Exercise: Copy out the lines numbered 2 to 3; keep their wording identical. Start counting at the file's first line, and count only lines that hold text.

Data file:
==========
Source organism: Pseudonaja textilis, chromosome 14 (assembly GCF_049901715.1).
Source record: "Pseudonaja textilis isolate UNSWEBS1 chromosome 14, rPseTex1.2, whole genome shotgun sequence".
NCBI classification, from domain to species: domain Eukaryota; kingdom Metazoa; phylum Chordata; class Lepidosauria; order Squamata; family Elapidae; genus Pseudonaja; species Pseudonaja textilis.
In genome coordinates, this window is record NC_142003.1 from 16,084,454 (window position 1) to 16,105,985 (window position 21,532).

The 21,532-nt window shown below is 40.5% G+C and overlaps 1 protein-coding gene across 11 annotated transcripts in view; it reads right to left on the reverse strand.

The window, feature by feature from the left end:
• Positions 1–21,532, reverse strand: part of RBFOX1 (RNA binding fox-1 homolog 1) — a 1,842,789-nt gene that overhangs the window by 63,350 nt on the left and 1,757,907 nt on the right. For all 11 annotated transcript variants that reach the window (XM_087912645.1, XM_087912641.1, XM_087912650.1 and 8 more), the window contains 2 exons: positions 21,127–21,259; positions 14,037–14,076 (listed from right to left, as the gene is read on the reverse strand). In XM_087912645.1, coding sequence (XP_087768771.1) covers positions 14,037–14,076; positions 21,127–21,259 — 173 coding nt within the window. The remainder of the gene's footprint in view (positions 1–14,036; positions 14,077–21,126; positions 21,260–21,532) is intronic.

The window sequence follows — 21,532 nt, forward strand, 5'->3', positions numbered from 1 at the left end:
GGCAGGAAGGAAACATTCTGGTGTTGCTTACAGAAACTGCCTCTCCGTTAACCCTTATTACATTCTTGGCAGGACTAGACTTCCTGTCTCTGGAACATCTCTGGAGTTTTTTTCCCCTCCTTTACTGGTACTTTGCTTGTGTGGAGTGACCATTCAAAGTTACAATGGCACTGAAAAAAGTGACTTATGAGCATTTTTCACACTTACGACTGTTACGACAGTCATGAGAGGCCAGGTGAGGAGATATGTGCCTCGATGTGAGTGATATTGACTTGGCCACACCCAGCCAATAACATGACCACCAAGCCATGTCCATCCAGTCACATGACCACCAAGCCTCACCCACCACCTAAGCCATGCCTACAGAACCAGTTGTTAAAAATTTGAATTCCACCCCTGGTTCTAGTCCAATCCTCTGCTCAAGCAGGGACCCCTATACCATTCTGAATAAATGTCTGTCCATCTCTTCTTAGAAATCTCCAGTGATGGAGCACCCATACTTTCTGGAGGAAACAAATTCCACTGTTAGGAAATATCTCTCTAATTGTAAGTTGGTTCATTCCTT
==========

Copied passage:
Source record: "Pseudonaja textilis isolate UNSWEBS1 chromosome 14, rPseTex1.2, whole genome shotgun sequence".
NCBI classification, from domain to species: domain Eukaryota; kingdom Metazoa; phylum Chordata; class Lepidosauria; order Squamata; family Elapidae; genus Pseudonaja; species Pseudonaja textilis.